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Student Money Surveys

Student Money Survey 2023 – Results

Now in its eleventh year, the National Student Money Survey 2023 lifts the lid on the immense strains that money puts on many students' health, studies and day-to-day lives.

Pound coins and text saying 'NSMS 2023 National Student Money Survey'

Credit: Linda Bestwick – Shutterstock

For over a decade, we have been running the National Student Money Survey to shed light on the realities of managing money as a student.

Each year, we raise concerns about the state of Student Finance in the UK, and each year, we are disappointed by how little the government is doing to help students afford their daily essentials.

Comparing this year's survey to last year, we have seen a 17% increase in the average student's living costs. The proportion of surveyed students that have used food banks has nearly doubled – up from 10% to 18%. And nearly two-thirds said they skip meals to save money.

In much of the UK, the Student Finance packages for 2023/24 are increasing more significantly than they have in previous years.

In Northern Ireland, maximum Maintenance Loans are increasing by 40%. In Wales, maintenance support is increasing by 9.4%. And, in Scotland, financial support is rising by £900, which is an increase of between 11.1% and 17.6% depending on the student's household income.

Yet, despite pleas from Save the Student and others to improve the situation, Maintenance Loans in England are due to rise by just 2.8% in 2023/24.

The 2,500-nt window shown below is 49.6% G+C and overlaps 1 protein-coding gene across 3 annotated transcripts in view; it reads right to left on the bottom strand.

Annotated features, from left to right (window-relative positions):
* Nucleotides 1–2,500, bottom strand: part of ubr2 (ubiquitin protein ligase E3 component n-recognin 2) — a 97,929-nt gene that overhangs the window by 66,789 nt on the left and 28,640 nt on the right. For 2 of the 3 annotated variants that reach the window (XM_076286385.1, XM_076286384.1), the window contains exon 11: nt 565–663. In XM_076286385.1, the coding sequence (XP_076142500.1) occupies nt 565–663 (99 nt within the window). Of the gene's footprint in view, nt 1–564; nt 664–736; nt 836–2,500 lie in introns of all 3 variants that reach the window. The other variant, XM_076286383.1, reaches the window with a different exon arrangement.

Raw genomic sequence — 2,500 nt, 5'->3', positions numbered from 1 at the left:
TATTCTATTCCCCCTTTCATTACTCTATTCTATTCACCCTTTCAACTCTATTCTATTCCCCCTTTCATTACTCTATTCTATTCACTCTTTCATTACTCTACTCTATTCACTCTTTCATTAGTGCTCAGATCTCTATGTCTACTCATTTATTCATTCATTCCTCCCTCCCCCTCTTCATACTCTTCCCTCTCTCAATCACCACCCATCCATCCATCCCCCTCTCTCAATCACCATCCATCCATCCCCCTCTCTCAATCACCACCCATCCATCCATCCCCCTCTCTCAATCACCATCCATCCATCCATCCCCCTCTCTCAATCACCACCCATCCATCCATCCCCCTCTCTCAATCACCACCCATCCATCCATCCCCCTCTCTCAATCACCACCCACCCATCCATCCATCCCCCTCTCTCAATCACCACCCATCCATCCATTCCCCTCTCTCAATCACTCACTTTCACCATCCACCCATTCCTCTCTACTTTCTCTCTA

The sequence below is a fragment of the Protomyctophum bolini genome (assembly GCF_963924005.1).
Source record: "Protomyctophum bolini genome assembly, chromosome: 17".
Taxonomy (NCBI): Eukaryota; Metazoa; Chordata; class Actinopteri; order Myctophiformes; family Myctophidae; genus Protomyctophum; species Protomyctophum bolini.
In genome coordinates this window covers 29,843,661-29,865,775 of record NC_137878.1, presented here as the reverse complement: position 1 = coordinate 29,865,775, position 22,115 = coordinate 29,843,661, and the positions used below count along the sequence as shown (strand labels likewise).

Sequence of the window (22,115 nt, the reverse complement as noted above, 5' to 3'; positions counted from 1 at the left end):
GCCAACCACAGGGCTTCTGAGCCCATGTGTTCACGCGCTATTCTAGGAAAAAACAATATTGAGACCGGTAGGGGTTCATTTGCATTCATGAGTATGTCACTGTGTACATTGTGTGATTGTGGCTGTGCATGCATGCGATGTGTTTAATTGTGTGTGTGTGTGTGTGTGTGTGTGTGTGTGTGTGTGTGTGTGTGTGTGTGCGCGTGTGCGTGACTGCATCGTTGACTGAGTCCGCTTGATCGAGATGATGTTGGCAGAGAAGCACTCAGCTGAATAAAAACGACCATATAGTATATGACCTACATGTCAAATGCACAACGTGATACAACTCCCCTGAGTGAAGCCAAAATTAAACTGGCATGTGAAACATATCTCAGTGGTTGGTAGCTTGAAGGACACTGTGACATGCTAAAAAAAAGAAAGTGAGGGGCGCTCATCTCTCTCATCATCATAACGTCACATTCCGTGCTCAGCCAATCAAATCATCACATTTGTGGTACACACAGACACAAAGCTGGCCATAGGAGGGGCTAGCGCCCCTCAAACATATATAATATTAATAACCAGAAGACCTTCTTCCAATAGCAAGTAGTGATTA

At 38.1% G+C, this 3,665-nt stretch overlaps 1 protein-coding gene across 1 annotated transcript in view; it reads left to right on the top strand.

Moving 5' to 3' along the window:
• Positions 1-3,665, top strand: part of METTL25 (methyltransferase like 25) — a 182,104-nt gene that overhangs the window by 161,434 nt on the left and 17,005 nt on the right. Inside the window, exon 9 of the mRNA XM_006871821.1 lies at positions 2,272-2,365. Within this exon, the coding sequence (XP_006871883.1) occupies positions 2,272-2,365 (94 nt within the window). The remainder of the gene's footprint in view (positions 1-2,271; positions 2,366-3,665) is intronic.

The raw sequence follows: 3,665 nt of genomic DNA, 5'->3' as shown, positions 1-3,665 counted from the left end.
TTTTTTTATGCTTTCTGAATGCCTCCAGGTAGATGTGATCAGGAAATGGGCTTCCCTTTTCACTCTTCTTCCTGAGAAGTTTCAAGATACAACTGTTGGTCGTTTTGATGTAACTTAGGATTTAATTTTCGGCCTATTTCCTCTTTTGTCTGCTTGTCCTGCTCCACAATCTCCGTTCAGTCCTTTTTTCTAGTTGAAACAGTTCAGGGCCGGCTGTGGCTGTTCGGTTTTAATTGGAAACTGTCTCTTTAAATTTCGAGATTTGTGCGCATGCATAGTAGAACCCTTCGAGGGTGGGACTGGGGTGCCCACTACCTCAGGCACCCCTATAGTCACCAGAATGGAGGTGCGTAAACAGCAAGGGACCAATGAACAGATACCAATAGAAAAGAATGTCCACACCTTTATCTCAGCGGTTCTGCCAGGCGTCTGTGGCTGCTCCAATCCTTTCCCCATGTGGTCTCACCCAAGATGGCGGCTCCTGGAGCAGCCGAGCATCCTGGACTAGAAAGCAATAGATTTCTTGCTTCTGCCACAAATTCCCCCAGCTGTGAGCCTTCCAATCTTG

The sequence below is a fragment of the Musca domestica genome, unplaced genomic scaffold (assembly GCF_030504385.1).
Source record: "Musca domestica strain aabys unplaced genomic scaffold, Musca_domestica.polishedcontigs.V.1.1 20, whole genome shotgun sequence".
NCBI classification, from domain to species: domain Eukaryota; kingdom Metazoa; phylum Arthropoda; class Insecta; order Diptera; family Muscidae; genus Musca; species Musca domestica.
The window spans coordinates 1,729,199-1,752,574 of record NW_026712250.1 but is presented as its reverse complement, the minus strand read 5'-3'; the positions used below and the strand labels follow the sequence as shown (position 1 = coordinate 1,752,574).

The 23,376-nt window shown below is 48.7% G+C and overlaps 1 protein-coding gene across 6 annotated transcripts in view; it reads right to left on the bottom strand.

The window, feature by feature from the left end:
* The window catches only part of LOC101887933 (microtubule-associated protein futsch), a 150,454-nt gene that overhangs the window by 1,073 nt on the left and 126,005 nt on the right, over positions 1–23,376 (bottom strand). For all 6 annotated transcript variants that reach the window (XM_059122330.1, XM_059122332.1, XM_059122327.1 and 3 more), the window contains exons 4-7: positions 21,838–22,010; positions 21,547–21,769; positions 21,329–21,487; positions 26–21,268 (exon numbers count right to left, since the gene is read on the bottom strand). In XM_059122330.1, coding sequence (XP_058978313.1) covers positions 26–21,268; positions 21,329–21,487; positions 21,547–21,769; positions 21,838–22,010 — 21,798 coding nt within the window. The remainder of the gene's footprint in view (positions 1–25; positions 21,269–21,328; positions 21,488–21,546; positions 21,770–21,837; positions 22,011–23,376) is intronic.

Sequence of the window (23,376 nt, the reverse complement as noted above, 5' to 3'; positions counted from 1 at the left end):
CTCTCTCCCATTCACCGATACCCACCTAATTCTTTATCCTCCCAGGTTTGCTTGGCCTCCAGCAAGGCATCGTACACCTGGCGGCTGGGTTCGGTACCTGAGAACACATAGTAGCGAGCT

Students are going hungry. What will it take for the English government to follow the example of the rest of the UK and urgently increase the funding on offer?

Key findings from the Student Money Survey 2023

Here are some of the key findings from this survey:

  • Since our 2022 survey, the average student's monthly living costs have increased by 17%, up from £924 to £1,078. London continues to be the most expensive region in the UK, with average student living costs of £1,211 per month.
  • 18% of students in this survey have used a food bank in the last academic year, up from 10% who said the same in 2022.
  • 22% of surveyed students said they often skip meals to save money, while a further 42% said they sometimes do.
  • The average student's Maintenance Loan falls short of covering their living costs by £582 per month. Last year, the shortfall had been £439 per month.
  • The proportion of surveyed students who have received hardship funding from their university has nearly doubled, up from 12% last year to 21% this year. However, the average amount received per student has gone down from £1,026 to £905.

Expert comment

Save the Student's Communications Director, Tom Allingham, says:

This is the most troubling set of results we've ever seen in the National Student Money Survey.

It's clear from these findings that students have been hit particularly hard by the cost of living crisis, experiencing a rate of inflation of up to 17%.

And, while Northern Ireland, Scotland and Wales have all tried to ensure funding keeps pace with costs, England has not. As a result, the average Maintenance Loan now falls short of living costs by £582 per month, or almost £7,000 per year.